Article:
Eminem - "Marshall Mathers"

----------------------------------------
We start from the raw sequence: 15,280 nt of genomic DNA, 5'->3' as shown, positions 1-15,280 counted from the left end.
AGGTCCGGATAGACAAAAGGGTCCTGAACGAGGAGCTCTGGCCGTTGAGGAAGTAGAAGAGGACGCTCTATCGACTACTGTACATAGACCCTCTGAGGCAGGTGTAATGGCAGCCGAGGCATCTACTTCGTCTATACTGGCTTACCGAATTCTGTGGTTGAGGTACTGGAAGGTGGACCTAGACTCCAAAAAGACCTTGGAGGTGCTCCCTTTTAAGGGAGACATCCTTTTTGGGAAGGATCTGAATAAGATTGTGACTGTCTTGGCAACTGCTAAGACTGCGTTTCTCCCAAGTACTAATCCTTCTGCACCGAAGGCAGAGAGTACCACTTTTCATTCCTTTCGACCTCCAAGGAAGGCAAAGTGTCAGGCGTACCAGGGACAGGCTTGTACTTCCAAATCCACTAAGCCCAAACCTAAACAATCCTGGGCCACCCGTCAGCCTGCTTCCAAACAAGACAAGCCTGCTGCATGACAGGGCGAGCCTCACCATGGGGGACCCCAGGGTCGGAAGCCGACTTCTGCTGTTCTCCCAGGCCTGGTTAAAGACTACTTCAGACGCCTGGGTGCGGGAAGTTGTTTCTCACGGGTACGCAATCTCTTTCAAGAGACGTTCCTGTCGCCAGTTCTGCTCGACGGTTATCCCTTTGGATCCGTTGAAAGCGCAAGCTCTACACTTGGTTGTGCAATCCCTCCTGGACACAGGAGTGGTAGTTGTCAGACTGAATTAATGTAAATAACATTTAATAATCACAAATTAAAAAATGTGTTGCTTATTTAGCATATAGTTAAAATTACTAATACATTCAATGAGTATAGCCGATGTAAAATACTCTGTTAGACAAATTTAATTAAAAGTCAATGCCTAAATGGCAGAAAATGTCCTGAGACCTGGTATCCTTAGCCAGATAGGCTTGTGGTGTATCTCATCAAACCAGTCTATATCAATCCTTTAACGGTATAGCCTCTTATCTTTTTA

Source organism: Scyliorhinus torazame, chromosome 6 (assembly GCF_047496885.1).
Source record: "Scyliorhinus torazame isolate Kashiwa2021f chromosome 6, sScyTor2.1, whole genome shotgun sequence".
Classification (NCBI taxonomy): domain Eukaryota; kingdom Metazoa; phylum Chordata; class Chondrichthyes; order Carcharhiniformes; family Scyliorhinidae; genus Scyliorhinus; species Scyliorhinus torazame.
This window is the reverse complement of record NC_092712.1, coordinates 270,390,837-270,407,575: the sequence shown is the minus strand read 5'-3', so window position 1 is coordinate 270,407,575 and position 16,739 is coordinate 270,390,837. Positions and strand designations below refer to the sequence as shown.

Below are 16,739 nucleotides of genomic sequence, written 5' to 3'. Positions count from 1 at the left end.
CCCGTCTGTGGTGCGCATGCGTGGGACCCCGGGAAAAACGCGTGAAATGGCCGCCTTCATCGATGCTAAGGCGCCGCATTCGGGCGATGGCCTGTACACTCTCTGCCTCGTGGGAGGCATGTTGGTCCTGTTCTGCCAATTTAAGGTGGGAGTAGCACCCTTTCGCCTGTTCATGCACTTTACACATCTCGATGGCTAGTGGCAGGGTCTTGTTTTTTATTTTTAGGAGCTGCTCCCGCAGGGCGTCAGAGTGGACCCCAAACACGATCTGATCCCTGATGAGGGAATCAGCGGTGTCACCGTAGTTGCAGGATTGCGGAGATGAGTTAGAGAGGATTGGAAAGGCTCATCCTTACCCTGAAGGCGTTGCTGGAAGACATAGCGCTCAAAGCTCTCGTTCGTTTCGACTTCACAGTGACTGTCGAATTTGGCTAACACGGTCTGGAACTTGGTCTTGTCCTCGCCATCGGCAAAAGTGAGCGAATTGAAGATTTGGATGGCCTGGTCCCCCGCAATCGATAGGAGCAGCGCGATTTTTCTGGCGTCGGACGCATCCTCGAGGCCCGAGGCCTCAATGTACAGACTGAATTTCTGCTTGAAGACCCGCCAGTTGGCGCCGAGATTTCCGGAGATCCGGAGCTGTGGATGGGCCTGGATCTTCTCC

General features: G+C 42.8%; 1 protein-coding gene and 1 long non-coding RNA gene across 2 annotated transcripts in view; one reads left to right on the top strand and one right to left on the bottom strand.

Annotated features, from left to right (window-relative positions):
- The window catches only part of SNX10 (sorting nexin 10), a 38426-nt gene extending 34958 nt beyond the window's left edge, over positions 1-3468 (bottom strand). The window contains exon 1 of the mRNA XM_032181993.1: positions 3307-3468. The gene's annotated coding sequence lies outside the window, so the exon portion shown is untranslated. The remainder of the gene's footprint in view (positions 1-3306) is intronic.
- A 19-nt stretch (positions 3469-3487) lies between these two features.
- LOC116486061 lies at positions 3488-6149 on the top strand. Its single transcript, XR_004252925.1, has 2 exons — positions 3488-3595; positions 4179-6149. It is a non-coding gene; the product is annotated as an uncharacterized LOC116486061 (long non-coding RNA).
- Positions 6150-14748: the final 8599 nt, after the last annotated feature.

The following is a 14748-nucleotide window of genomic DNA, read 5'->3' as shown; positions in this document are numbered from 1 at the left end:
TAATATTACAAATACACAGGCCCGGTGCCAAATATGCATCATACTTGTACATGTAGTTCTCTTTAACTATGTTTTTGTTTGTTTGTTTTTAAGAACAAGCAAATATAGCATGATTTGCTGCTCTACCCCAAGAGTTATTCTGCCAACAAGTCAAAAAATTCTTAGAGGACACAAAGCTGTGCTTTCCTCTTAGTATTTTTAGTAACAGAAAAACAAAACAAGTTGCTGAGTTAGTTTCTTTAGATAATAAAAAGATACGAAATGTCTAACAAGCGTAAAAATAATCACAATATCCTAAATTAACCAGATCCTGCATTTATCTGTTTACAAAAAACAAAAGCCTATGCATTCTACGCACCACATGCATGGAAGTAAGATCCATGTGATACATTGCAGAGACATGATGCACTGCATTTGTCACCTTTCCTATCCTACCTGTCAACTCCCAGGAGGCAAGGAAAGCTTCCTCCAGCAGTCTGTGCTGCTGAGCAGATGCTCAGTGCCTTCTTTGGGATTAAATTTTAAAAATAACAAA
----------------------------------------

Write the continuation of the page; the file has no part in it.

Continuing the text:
And yet, chalking the success of The Marshall Mathers LP up to mere shock value dismisses much of the project’s artistic merit. Much has been put to paper about the brilliance of “Stan,” itself standing as a hallmark in hip-hop storytelling. Yet it’s the underappreciated gems that help lend the album its timeless quality, particularly those blending Em’s noted love of hip-hop historicism with his uniquely animated persona. For that reason, the RBX & Sticky Fingaz collaboration “Remember Me” has aged particularly well. Backed by a creeping, bass-driven instrumental, RBX bridges the gap between The Chronic and Dre’s new Aftermath guard with a maniacal, free-flowing verse; which self-respecting MMLP fandoesn’t recite the words “banned from TV” with his exact cadence? To this day, there are many who crown Sticky Fingaz as the lone rapper to have outshone Em on his own track. From the opening cries of “No, No, NO!” to the twisted multisyllabic onslaught, Sticky comes through with a defining performance, the perfect mirror image of Em’s own sadistic brilliance. By the time Slim closes it out with an imagery-laden depiction of the Columbine shooting, Dre himself comes through to deliver the final nail in the coffin.